The late David Bowie was apparently a huge fan of chess and there are photos of him playing the psychological sport with the likes of his co-star Catherine Deneuve from the 1982 film, The Hunger.
Bowie never talked about his love of the sport but the idea of him getting stuck into a game of psychological warfare and unleashing one of his many personas on his opponent.
You will be hard-pressed to find a bigger model train obsessive than Rod Stewart and he finally unveiled it last year after building it up for a whopping 26 years. The former Faces frontman’s model layout is called Grand Street and Three Rivers City and is based on an American city in the 1940s and spans an incredible 1,500 square ft.
The heavily industrialised city he built was inspired by his love of American railroads and includes skyscrapers that some of which are over 5ft tall. Sir Rod told the Railway Modeller magazine that he doesn’t “like to see flat backdrops, they spoil the illusion, so I went for more buildings and streets than tracks.”
He added: “It’s the landscape I like. Attention to detail, extreme detail, is paramount. There shouldn’t be any unsightly gaps, or pavements that are too clean.”
The last place you’d expect to find Alice Cooper is the golf course, which is probably exactly why he enjoys spending as much time as possible there. He apparently plays at a 5.3 handicap and believes the sport is the reason why he’s still beating today.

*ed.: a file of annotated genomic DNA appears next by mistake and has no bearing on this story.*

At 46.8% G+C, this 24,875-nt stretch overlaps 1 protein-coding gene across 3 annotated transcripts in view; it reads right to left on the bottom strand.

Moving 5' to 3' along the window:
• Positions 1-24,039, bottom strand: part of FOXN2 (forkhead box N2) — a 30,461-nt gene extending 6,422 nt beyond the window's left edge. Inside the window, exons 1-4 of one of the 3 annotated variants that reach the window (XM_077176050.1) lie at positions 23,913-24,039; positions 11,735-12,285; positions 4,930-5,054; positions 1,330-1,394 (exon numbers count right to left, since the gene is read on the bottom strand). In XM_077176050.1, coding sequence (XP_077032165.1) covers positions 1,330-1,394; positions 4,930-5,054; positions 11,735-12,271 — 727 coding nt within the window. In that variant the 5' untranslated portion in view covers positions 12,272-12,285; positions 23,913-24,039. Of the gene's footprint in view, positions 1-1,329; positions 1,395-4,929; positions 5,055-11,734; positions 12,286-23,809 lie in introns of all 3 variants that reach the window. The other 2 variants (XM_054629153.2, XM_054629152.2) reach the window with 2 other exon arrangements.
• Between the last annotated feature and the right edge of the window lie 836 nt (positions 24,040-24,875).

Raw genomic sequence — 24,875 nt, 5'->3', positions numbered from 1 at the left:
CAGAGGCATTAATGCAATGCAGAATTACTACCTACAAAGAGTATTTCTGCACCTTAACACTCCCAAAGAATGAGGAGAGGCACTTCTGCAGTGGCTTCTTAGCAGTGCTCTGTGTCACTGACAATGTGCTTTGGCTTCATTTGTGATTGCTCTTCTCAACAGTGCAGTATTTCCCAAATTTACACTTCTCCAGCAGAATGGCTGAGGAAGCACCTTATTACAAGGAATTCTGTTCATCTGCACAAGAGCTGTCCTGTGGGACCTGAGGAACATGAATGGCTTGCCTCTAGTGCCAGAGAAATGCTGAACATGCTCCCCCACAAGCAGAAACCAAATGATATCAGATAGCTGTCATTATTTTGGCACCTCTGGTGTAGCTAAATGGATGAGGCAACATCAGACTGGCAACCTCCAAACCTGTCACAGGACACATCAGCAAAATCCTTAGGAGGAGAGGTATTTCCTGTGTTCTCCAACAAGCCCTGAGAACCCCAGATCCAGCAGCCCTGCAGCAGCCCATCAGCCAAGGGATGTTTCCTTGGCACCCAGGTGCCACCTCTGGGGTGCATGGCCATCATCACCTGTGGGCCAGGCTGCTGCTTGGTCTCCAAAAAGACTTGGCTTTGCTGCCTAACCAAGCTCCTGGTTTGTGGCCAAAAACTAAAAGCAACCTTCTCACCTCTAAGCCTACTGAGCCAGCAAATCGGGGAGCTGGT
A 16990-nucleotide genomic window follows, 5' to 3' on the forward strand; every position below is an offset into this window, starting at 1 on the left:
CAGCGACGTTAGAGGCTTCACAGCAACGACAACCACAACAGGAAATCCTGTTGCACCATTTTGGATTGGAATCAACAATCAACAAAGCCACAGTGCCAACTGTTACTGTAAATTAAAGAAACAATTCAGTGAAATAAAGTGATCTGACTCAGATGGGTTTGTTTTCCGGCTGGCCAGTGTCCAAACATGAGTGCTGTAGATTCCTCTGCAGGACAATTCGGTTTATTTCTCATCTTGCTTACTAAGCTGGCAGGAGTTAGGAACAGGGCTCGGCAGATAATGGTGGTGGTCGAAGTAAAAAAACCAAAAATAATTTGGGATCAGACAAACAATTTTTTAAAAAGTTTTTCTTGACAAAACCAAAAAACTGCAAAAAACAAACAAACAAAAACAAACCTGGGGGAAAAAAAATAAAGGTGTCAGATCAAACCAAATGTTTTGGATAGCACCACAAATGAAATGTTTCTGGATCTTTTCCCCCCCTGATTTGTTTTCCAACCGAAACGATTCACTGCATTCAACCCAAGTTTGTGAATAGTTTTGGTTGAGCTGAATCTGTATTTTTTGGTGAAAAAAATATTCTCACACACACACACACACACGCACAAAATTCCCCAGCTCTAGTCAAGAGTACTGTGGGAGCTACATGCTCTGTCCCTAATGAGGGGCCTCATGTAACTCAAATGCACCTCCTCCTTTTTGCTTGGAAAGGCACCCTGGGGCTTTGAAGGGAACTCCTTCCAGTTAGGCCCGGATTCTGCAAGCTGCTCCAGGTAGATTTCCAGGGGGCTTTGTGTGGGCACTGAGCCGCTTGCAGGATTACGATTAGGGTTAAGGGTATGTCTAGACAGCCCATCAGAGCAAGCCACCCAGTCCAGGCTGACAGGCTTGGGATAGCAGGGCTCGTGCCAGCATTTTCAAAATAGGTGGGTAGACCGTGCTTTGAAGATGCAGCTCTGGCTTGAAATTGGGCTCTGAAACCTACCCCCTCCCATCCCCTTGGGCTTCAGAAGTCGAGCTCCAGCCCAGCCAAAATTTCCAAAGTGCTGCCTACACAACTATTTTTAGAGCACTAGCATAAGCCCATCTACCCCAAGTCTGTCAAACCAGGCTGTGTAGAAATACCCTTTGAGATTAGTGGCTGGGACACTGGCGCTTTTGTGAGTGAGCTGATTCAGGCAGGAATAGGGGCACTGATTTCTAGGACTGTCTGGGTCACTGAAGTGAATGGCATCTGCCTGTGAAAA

“I know a lot of guys are quitting [music], but a lot of guys still smoke and drink. They’re probably tired,” Cooper observed in 2018. “I’m not tired. People always say, ‘Well, you could just play golf every day,’ and I say, ‘I play golf every day anyway!’”
His passion for the sport even led to the publication of Golf Monster: A Rock ‘n’ Roller’s 12 Steps to Becoming a Golf Addict in 2007.
The Rolling Stones’ Ronnie Wood is somewhat of a collector like his old bandmate in the Faces except, in a change of pace. he is a prominent stamp collector rather than creating his own model city. Stamp collecting proved a way for Wood to find a way of entertaining himself that didn’t involve drink or drugs and fell into it after leaving rehab in the 2000s.
“He is fascinated by it. Since he’s out of rehab and trying to stay on the straight and narrow he has to find things to occupy his brain. He gets assistants to go to specialist shops trying to buy the best stamps. He’s very proud of his collection,” it has been reported about Wood’s love for the hobby that help keeps him clean.
Former White Stripes man Jack White has a rather unusual collection of items which is taxidermy. He even reportedly keeps a zebra head on the wall in his house, which allegedly resembles a museum for than it does a home.
“Yeah. I think there’s a beauty to it, like you really are aware that they were here before you, or they’re always here whether you see them or not.” He’s never hunted, and doesn’t think he could,” White told RNZ in 2018.
“I just love beautiful things,” he added, “I’ve a lust for life through objects and through the history of man’s objects. Especially through the 19th and 20th century. I think when commerce meets art, and art meets the industrial age, the things that we create to sell to other human beings is so funny. I just love it.”